Albumin

Albumin is a protein. It is the most abundant protein in human blood. It carries hormones, vitamins, drugs, minerals throughout the body.

Albumin is produced in the liver. Any liver damage results in changes in the levels of albumin.

Low levels of albumin levels may suggest liver disease. A full liver function test is required to determine which type of liver disease may be present.

Low albumin levels may point to diseases in which the kidneys cannot prevent albumin from leaking from the blood into the urine and being lost (nephrotic syndrome). In this case, the amount of albumin (or protein) in the urine also may be measured.

Low albumin levels may also suggest conditions that are associated with some malabsorption syndrome. Malabsorption syndromes are conditions in which your body does not properly absorb and digest protein such as Crohn’s disease or in which large volumes of protein are lost from the intestine with diarrhoea. Similarly, low albumin may be seen in some patients with severe malnutrition due to physical causes or eating disorders.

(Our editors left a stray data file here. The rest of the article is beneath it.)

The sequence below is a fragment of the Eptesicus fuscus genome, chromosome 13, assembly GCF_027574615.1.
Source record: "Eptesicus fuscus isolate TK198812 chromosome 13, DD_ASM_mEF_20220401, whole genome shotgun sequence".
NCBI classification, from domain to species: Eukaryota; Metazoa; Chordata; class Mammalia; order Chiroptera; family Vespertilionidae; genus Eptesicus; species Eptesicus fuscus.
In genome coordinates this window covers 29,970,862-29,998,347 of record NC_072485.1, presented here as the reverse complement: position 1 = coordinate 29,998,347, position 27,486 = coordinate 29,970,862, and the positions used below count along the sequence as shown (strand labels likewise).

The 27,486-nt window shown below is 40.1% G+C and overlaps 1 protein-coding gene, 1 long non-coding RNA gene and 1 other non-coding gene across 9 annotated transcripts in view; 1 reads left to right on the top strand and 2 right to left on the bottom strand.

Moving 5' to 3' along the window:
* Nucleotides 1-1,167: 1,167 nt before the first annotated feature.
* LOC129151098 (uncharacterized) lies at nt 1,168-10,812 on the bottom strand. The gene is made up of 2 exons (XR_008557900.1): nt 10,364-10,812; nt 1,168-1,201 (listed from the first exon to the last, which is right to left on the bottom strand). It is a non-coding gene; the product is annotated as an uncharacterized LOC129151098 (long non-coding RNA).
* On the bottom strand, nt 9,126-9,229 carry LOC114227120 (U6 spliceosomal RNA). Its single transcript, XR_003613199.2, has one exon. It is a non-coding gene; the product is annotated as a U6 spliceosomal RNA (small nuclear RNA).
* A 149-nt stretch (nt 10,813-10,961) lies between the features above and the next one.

Other reasons for a low albumin level include inflammation and burns due to loss and a higher need for it during those processes. 

Albumin may be low during pregnancy.  This is a normal finding and does not indicate the presence of any disease.

High levels of albumin usually mean dehydration although the test is not used for this purpose. Dehydration can be easily ascertained by physical examination.

Albumin test is useful to identify liver or kidney disease or to evaluate nutritional status, especially in patients with complex conditions.

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